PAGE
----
Chapter 18. Frogger
As 1982 progressed and the second anniversary of his company rolled around, Ken Williams was beginning to lose patience with John Harris and with young hackers in general. He no longer had the time or the inclination to give hours of technical assistance to his hackers. He began to regard the questions his programmers would ask him (How can I put this on the screen without flicker? How can I scroll objects horizontally? How do I get rid of this bug?) as distractions from what was becoming his main activity: hacking On-Line Systems as it grew in logarithmic leaps and bounds. Until now, when a programmer would call Ken and frantically howl that he was stuck in some subroutine, Ken would go over, cry with him, and fiddle with the program, doing whatever it took to make his hacker happy. Those days were ending.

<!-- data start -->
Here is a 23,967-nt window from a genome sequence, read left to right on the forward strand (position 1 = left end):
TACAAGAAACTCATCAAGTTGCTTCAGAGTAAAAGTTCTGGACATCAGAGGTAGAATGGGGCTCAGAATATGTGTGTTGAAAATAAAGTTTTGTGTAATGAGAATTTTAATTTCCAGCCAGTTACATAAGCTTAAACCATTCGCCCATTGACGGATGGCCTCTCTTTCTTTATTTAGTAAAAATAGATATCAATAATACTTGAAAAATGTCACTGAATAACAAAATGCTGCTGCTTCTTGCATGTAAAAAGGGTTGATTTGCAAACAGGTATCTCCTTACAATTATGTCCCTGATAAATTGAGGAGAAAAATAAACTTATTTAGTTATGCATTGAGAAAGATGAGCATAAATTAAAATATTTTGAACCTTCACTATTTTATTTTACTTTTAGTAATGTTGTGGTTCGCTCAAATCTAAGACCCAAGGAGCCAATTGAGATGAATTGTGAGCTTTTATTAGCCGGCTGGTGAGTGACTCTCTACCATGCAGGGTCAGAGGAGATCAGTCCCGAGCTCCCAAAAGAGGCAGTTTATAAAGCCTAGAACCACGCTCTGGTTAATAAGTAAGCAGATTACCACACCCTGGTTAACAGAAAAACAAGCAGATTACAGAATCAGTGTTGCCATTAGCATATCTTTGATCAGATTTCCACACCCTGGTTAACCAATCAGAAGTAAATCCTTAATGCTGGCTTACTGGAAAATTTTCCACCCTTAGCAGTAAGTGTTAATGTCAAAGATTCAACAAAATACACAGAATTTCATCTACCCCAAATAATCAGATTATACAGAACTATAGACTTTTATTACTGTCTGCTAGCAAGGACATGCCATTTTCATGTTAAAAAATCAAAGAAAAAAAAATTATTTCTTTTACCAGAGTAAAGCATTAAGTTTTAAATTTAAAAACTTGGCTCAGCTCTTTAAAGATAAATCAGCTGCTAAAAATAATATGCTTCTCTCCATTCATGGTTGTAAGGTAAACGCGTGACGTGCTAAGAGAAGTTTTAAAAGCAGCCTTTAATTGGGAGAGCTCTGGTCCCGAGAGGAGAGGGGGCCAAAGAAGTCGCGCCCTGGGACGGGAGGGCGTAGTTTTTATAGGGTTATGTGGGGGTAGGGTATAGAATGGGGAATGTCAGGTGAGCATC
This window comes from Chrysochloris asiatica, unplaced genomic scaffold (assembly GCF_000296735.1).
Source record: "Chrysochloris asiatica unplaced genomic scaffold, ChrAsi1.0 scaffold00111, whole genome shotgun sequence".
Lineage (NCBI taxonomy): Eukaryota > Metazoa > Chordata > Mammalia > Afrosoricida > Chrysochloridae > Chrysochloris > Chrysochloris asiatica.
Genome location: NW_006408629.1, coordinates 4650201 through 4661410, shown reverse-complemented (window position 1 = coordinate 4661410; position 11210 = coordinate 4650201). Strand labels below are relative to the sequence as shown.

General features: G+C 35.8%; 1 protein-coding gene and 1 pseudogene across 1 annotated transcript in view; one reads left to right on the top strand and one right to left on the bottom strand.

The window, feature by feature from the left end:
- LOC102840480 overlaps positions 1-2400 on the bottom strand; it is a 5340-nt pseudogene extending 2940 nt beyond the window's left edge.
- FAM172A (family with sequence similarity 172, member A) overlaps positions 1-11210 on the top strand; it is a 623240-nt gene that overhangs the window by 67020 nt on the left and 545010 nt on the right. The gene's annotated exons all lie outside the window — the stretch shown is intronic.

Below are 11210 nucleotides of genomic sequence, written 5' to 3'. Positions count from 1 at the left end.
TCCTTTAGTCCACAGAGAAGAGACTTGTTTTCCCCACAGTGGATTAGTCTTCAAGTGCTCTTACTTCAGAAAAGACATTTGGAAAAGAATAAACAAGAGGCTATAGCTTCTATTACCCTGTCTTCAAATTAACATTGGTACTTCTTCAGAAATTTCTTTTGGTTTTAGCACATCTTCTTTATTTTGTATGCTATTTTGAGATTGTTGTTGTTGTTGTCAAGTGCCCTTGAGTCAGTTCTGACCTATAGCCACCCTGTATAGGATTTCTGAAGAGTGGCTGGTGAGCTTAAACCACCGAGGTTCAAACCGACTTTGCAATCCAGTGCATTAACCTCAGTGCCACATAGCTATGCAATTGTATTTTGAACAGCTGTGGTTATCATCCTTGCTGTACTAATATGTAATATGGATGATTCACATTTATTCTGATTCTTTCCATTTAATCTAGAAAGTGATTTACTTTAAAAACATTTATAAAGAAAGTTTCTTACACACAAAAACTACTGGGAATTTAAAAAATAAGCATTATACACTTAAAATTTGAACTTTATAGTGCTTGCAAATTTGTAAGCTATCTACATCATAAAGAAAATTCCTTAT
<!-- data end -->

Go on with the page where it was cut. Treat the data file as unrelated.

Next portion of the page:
Ken did not see the shift in attitude as making his company any less idealistic. He still believed that On-Line was changing lives through the computer, both the lives of its workers and the lives of its customers. It was the beginning of a computer millennium. But Ken Williams was not sure that the hacker would be the central figure in this golden age. Especially a hacker like John Harris.
The split between Ken Williams and John Harris symbolized something occurring all over the home computer software industry. At first, the artistic goals of the hacker coincided neatly with the marketplace, because the marketplace had no expectations, and the hackers could ...